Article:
Back on Oct. 31 of last season, Pickett tucked the ball for a scramble up the middle. As he was tackled, one guy went low, one guy went high, and his ankle was caught in the middle. The result was a high-ankle sprain, but this was no ordinary ankle sprain. After gutting it out and playing through the rest of the game, Pickett learned he suffered a Grade 3 sprain on the inside of his ankle to go with a Grade 2 sprain on the outside.

Pickett is no doctor, but he knew that prognosis was not good.

“I started walking a little bit more, and I just knew it wasn’t good. So I had to dig down deep and finish that game out in the fourth quarter and the overtime,” Pickett said in a recent interview with PFF. “We ended up losing to Boston College, but the pain just kept getting worse and worse and worse as the game was going on. I got back to the locker room, and the thing was just so swollen. When I got into surgery, the doctor said it was worse than what they thought, which obviously wasn’t great to hear.”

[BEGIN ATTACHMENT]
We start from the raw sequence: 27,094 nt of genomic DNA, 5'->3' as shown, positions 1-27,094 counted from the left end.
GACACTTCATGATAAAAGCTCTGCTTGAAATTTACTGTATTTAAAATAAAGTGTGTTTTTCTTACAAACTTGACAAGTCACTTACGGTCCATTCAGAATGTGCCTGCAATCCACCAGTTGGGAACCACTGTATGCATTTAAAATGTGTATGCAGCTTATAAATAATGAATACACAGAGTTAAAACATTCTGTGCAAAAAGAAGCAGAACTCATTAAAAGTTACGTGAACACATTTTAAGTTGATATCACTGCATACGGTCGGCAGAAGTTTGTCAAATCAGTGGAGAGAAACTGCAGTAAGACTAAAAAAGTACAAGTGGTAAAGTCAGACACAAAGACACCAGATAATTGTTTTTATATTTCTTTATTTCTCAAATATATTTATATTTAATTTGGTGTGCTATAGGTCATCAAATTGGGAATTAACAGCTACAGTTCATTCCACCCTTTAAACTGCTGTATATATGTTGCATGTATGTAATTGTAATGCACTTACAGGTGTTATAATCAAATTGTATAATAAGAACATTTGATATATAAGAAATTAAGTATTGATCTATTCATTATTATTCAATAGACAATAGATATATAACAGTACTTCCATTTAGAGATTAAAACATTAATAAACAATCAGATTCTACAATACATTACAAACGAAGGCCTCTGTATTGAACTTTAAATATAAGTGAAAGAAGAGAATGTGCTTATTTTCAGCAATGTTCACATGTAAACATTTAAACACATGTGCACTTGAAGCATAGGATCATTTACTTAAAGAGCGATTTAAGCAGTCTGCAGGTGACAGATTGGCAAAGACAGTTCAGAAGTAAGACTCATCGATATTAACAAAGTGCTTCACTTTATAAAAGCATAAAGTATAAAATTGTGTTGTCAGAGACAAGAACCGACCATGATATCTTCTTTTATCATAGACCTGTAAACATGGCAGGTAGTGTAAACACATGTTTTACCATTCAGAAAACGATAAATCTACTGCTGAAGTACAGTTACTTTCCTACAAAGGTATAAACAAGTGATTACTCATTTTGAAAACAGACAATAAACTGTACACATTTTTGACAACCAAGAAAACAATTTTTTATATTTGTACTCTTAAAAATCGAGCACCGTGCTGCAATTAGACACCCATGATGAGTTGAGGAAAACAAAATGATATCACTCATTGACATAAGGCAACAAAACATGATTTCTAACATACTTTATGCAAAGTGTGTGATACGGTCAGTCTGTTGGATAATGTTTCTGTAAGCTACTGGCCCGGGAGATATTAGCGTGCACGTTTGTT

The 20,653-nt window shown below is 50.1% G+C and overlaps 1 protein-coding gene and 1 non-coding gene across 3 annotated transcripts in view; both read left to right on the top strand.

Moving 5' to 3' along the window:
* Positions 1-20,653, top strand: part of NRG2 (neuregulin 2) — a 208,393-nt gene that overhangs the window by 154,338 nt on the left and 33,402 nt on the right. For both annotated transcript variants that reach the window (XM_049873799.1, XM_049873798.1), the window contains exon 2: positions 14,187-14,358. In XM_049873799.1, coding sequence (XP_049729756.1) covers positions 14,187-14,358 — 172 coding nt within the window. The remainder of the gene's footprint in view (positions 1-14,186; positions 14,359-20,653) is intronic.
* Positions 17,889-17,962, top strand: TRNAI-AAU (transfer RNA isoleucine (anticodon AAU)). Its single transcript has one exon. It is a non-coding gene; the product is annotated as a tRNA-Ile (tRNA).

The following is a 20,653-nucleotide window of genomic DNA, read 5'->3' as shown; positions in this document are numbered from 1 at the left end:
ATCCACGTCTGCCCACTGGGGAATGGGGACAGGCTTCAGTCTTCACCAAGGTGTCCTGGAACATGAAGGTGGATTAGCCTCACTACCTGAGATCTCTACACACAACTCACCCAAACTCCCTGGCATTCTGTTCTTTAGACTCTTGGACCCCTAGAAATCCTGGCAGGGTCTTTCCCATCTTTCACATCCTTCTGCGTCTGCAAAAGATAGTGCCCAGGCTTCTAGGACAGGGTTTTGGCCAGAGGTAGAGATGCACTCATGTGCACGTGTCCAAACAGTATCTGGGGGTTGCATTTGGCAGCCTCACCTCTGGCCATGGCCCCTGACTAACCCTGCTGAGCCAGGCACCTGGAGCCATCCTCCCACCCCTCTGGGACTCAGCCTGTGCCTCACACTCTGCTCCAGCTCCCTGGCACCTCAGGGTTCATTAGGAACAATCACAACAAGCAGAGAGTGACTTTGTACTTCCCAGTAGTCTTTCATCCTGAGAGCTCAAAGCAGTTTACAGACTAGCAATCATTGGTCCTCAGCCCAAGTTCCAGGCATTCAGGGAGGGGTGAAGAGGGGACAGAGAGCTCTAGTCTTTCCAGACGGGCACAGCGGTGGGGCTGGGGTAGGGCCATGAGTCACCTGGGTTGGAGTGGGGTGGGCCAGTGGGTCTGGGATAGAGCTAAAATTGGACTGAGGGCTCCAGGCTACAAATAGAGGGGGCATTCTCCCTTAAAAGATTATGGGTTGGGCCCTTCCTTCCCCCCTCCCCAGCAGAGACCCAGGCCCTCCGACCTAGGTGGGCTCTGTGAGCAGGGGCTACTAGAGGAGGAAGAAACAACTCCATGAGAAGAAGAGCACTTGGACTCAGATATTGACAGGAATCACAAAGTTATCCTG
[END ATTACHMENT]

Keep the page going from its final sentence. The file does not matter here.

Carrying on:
It's daunting to hear a medical professional say something like that, especially for someone who knows that it will be their senior season. It can all make the mind wander. Did I play my last game? Will I be able to lead this team again? Is my college career gone, just like that?

For many, this might be where the mind goes. But not for Pickett.

“I think a lot of people were probably unsure if I was going to come back after that, but that really wasn’t even a thought. My first thought was, ‘I gotta get back as fast as possible.'

“The thought of never putting on that helmet again wasn’t really a thought, just because I know the kind of mentality that I have… I had the Florida State game circled like that was the goal. So every day, I was training, and I was rehabbing, and that was the goal just to get back to Florida State.